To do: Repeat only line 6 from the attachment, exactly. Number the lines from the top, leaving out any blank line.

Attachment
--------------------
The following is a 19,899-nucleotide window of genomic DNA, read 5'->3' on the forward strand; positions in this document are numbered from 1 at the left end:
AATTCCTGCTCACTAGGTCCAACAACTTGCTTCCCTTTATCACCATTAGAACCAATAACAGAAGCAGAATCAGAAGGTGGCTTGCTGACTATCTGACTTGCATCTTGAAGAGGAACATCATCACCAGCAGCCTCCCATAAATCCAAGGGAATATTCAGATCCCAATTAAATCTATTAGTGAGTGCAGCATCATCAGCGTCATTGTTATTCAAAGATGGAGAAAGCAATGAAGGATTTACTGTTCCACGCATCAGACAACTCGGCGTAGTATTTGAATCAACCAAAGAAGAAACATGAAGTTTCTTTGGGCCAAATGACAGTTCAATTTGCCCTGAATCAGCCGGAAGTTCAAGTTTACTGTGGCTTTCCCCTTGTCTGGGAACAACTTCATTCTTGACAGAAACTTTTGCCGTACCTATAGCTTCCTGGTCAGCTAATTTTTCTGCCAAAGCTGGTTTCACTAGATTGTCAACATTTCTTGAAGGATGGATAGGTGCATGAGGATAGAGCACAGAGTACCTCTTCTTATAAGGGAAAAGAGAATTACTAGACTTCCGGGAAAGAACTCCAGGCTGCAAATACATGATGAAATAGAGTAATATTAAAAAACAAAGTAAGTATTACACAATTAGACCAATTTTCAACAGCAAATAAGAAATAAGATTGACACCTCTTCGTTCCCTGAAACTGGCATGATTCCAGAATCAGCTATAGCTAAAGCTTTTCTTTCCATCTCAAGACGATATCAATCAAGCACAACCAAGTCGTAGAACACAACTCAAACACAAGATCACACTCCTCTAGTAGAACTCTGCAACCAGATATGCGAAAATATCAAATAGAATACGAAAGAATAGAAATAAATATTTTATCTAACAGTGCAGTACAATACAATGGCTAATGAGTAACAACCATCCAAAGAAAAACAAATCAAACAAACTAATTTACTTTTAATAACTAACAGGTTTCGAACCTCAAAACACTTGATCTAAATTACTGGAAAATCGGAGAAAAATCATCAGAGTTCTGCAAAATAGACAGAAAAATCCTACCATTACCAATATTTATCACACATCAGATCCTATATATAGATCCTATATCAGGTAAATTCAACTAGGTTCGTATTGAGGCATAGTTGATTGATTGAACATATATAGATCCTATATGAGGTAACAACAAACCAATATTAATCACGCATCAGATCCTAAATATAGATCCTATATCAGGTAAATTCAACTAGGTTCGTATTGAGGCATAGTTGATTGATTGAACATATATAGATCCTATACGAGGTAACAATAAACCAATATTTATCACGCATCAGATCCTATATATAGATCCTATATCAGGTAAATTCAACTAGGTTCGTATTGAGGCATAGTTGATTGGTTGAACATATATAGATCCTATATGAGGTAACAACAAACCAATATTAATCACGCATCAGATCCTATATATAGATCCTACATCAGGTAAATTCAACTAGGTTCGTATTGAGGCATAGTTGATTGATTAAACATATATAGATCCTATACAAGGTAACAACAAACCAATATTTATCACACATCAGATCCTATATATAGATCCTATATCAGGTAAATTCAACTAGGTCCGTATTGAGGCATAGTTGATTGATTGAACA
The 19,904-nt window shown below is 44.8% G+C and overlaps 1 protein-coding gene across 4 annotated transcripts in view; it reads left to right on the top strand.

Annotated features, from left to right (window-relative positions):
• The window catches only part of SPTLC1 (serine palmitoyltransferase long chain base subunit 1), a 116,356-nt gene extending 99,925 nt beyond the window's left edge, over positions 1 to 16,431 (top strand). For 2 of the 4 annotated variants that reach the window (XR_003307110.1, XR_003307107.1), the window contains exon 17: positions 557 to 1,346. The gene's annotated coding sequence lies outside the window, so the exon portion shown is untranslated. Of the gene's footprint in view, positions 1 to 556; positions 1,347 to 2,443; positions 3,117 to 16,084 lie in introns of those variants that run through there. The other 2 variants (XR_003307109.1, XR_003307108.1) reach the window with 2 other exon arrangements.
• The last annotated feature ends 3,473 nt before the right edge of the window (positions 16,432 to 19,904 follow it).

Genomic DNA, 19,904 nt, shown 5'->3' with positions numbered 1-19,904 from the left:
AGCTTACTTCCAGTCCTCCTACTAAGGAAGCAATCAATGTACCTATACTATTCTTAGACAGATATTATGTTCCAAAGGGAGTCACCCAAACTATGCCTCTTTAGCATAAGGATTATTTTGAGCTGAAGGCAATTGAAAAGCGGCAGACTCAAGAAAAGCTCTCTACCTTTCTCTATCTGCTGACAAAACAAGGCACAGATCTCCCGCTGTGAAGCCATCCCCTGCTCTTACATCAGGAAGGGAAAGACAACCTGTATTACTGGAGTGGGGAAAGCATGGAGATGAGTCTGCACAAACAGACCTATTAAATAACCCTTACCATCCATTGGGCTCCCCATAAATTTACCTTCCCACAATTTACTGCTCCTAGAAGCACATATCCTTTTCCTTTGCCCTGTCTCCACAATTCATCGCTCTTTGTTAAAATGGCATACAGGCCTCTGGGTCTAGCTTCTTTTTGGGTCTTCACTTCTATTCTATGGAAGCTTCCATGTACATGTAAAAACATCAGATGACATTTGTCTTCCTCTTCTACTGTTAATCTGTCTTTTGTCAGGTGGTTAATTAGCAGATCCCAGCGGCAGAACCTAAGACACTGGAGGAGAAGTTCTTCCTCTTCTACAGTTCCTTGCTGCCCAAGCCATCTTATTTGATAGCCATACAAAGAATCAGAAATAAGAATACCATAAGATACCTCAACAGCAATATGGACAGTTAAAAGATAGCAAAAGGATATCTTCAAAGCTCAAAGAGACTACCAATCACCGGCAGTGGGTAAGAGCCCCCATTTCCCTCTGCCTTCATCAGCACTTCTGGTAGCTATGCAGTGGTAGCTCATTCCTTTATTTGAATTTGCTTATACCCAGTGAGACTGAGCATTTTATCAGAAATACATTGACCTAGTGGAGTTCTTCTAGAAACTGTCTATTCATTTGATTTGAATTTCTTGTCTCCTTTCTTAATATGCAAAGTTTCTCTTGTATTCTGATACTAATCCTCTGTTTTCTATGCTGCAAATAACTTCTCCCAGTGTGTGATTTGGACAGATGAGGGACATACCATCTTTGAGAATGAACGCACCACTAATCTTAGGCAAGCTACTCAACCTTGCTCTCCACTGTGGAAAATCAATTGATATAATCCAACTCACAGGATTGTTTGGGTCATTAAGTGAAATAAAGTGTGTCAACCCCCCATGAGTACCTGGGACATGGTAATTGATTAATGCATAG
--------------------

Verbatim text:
• The last annotated feature ends 3,473 nt before the right edge of the window (positions 16,432 to 19,904 follow it).